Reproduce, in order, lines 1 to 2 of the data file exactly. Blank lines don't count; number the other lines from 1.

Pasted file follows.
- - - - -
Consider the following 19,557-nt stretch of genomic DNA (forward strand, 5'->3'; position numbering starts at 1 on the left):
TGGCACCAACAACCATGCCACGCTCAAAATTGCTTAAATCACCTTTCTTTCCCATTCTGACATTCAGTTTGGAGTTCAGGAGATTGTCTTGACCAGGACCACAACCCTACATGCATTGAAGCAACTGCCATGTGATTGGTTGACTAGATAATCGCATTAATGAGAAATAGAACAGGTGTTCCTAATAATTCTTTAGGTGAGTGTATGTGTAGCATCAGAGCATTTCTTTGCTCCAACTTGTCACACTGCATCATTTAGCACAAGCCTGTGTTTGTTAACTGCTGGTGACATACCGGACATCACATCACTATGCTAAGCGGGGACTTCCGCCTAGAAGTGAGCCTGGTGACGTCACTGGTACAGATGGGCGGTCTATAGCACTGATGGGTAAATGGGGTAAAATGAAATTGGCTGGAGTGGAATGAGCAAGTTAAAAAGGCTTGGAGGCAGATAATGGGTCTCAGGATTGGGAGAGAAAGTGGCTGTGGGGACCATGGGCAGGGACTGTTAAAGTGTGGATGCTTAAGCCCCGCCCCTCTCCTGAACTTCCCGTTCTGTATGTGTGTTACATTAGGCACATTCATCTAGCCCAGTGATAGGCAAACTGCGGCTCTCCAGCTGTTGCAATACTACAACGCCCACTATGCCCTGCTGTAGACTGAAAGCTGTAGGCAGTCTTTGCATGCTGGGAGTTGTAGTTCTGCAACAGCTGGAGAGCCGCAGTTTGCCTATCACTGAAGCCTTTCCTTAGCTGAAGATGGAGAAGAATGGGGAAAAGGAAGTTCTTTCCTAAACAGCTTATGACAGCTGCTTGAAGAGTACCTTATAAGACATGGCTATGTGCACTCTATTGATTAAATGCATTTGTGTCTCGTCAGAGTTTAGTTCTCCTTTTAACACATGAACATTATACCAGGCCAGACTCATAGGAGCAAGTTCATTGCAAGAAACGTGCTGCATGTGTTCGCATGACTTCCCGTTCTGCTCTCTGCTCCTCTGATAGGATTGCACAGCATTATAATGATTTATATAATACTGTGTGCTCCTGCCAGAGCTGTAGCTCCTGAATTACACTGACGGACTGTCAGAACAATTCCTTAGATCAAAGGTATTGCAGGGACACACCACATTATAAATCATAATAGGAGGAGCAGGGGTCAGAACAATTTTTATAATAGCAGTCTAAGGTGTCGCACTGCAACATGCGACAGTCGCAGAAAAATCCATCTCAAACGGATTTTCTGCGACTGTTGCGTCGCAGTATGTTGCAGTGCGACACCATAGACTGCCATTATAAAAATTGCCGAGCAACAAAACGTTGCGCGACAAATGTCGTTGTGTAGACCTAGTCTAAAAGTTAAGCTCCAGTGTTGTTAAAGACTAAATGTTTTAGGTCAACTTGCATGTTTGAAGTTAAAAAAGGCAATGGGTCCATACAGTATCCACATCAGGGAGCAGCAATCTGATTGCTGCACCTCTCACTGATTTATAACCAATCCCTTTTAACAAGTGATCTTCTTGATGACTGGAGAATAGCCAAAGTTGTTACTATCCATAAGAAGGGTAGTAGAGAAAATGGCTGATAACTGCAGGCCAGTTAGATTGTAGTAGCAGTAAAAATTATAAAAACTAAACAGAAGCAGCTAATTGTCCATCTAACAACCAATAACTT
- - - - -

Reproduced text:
Consider the following 19,557-nt stretch of genomic DNA (forward strand, 5'->3'; position numbering starts at 1 on the left):
TGGCACCAACAACCATGCCACGCTCAAAATTGCTTAAATCACCTTTCTTTCCCATTCTGACATTCAGTTTGGAGTTCAGGAGATTGTCTTGACCAGGACCACAACCCTACATGCATTGAAGCAACTGCCATGTGATTGGTTGACTAGATAATCGCATTAATGAGAAATAGAACAGGTGTTCCTAATAATTCTTTAGGTGAGTGTATGTGTAGCATCAGAGCATTTCTTTGCTCCAACTTGTCACACTGCATCATTTAGCACAAGCCTGTGTTTGTTAACTGCTGGTGACATACCGGACATCACATCACTATGCTAAGCGGGGACTTCCGCCTAGAAGTGAGCCTGGTGACGTCACTGGTACAGATGGGCGGTCTATAGCACTGATGGGTAAATGGGGTAAAATGAAATTGGCTGGAGTGGAATGAGCAAGTTAAAAAGGCTTGGAGGCAGATAATGGGTCTCAGGATTGGGAGAGAAAGTGGCTGTGGGGACCATGGGCAGGGACTGTTAAAGTGTGGATGCTTAAGCCCCGCCCCTCTCCTGAACTTCCCGTTCTGTATGTGTGTTACATTAGGCACATTCATCTAGCCCAGTGATAGGCAAACTGCGGCTCTCCAGCTGTTGCAATACTACAACGCCCACTATGCCCTGCTGTAGACTGAAAGCTGTAGGCAGTCTTTGCATGCTGGGAGTTGTAGTTCTGCAACAGCTGGAGAGCCGCAGTTTGCCTATCACTGAAGCCTTTCCTTAGCTGAAGATGGAGAAGAATGGGGAAAAGGAAGTTCTTTCCTAAACAGCTTATGACAGCTGCTTGAAGAGTACCTTATAAGACATGGCTATGTGCACTCTATTGATTAAATGCATTTGTGTCTCGTCAGAGTTTAGTTCTCCTTTTAACACATGAACATTATACCAGGCCAGACTCATAGGAGCAAGTTCATTGCAAGAAACGTGCTGCATGTGTTCGCATGACTTCCCGTTCTGCTCTCTGCTCCTCTGATAGGATTGCACAGCATTATAATGATTTATATAATACTGTGTGCTCCTGCCAGAGCTGTAGCTCCTGAATTACACTGACGGACTGTCAGAACAATTCCTTAGATCAAAGGTATTGCAGGGACACACCACATTATAAATCATAATAGGAGGAGCAGGGGTCAGAACAATTTTTATAATAGCAGTCTAAGGTGTCGCACTGCAACATGCGACAGTCGCAGAAAAATCCATCTCAAACGGATTTTCTGCGACTGTTGCGTCGCAGTATGTTGCAGTGCGACACCATAGACTGCCATTATAAAAATTGCCGAGCAACAAAACGTTGCGCGACAAATGTCGTTGTGTAGACCTAGTCTAAAAGTTAAGCTCCAGTGTTGTTAAAGACTAAATGTTTTAGGTCAACTTGCATGTTTGAAGTTAAAAAAGGCAATGGGTCCATACAGTATCCACATCAGGGAGCAGCAATCTGATTGCTGCACCTCTCACTGATTTATAACCAATCCCTTTTAACAAGTGATCTTCTTGATGACTGGAGAATAGCCAAAGTTGTTACTATCCATAAGAAGGGTAGTAGAGAAAATGGCTGATAACTGCAGGCCAGTTAGATTGTAGTAGCAGTAAAAATTATAAAAACTAAACAGAAGCAGCTAATTGTCCATCTAACAACCAATAACTT